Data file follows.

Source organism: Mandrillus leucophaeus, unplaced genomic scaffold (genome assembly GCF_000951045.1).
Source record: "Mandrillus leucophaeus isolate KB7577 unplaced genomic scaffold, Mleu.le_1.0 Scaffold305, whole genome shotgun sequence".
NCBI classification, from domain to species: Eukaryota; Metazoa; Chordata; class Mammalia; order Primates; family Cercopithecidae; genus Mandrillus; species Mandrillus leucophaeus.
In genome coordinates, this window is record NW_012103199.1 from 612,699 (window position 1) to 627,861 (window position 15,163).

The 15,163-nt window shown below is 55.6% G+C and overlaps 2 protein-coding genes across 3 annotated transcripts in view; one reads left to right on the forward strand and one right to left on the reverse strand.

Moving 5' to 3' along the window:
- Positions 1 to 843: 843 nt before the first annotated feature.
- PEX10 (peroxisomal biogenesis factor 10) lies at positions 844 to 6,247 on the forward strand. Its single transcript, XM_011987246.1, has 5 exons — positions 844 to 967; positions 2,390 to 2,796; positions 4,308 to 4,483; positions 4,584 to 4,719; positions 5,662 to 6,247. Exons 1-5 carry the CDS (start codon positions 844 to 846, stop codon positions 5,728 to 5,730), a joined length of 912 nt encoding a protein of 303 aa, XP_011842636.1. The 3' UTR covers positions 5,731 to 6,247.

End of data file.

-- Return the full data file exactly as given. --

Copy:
Source organism: Mandrillus leucophaeus, unplaced genomic scaffold (genome assembly GCF_000951045.1).
Source record: "Mandrillus leucophaeus isolate KB7577 unplaced genomic scaffold, Mleu.le_1.0 Scaffold305, whole genome shotgun sequence".
NCBI classification, from domain to species: Eukaryota; Metazoa; Chordata; class Mammalia; order Primates; family Cercopithecidae; genus Mandrillus; species Mandrillus leucophaeus.
In genome coordinates, this window is record NW_012103199.1 from 612,699 (window position 1) to 627,861 (window position 15,163).

The 15,163-nt window shown below is 55.6% G+C and overlaps 2 protein-coding genes across 3 annotated transcripts in view; one reads left to right on the forward strand and one right to left on the reverse strand.

Moving 5' to 3' along the window:
- Positions 1 to 843: 843 nt before the first annotated feature.
- PEX10 (peroxisomal biogenesis factor 10) lies at positions 844 to 6,247 on the forward strand. Its single transcript, XM_011987246.1, has 5 exons — positions 844 to 967; positions 2,390 to 2,796; positions 4,308 to 4,483; positions 4,584 to 4,719; positions 5,662 to 6,247. Exons 1-5 carry the CDS (start codon positions 844 to 846, stop codon positions 5,728 to 5,730), a joined length of 912 nt encoding a protein of 303 aa, XP_011842636.1. The 3' UTR covers positions 5,731 to 6,247.